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J Med Internet Res. 2016 Nov 9;18(11):e278.

mHealth or eHealth? Efficacy, Use, and Appreciation of a Web-Based Computer-Tailored Physical Activity Intervention for Dutch Adults: A Randomized Controlled Trial.

Author information

1
Department of Health Promotion, Faculty of Health, Medicine and Life Sciences, Maastricht University, Maastricht, Netherlands.
2
CAPHRI-School for Public Health and Primary Care, Maastricht University, Maastricht, Netherlands.

Abstract

BACKGROUND:

Until a few years ago, Web-based computer-tailored interventions were almost exclusively delivered via computer (eHealth). However, nowadays, interventions delivered via mobile phones (mHealth) are an interesting alternative for health promotion, as they may more easily reach people 24/7.

OBJECTIVE:

The first aim of this study was to compare the efficacy of an mHealth and an eHealth version of a Web-based computer-tailored physical activity intervention with a control group. The second aim was to assess potential differences in use and appreciation between the 2 versions.

METHODS:

We collected data among 373 Dutch adults at 5 points in time (baseline, after 1 week, after 2 weeks, after 3 weeks, and after 6 months). We recruited participants from a Dutch online research panel and randomly assigned them to 1 of 3 conditions: eHealth (n=138), mHealth (n=108), or control condition (n=127). All participants were asked to complete questionnaires at the 5 points in time. Participants in the eHealth and mHealth group received fully automated tailored feedback messages about their current level of physical activity. Furthermore, they received personal feedback aimed at increasing their amount of physical activity when needed. We used analysis of variance and linear regression analyses to examine differences between the 2 study groups and the control group with regard to efficacy, use, and appreciation.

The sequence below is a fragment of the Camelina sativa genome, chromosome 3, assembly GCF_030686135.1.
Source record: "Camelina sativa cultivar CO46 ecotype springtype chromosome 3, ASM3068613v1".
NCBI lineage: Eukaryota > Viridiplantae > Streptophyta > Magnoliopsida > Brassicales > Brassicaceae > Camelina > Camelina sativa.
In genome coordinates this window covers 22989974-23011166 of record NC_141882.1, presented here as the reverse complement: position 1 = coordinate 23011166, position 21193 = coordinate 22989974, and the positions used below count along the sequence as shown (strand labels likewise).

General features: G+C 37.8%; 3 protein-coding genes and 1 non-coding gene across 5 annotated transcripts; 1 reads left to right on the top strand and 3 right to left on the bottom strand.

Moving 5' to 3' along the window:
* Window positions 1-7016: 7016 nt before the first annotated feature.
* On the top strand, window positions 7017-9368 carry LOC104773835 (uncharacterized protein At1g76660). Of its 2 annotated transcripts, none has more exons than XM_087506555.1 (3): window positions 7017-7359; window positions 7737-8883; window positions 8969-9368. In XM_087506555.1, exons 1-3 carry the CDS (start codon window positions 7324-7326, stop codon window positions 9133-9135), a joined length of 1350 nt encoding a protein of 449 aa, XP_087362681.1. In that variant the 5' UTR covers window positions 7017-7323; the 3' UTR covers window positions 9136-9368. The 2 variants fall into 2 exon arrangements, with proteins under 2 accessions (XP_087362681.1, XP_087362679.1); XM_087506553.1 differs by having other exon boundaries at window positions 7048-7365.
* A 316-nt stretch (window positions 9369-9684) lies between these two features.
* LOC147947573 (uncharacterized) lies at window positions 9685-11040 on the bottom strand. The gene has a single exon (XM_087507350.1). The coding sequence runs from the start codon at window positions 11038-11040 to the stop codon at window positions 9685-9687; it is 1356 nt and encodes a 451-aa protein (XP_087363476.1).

RESULTS:

Participants receiving feedback messages (eHealth and mHealth together) were significantly more physically active after 6 months than participants in the control group (B=8.48, df=2, P=.03, Cohen d=0.27). We found a small effect size favoring the eHealth condition over the control group (B=6.13, df=2, P=.09, Cohen d=0.21). The eHealth condition had lower dropout rates (117/138, 84.8%) than the mHealth condition (81/108, 75.0%) and the control group (91/127, 71.7%). Furthermore, in terms of usability and appreciation, the eHealth condition outperformed the mHealth condition with regard to participants receiving (t182=3.07, P=.002) and reading the feedback messages (t181=2.34, P=.02), as well as the clarity of the messages (t181=1.99, P=.049).

CONCLUSIONS:

We tested 2 Web-based computer-tailored physical activity intervention versions (mHealth and eHealth) against a control condition with regard to efficacy, use, usability, and appreciation. The overall effect was mainly caused by the more effective eHealth intervention. The mHealth app was rated inferior to the eHealth version with regard to usability and appreciation. More research is needed to assess how both methods can complement each other.

TRIAL REGISTRATION:

Netherlands Trial Register: NTR4503; http://www.trialregister.nl/trialreg/admin/rctview.asp?TC=4503 (Archived by WebCite at http://www.webcitation.org/6lEi1x40s).

KEYWORDS:

Web-based intervention; computer-tailored intervention; eHealth; mHealth; physical activity

PMID:
27829576
PMCID:
PMC5121532
DOI:
10.2196/jmir.6171
[Indexed for MEDLINE]
Free PMC Article

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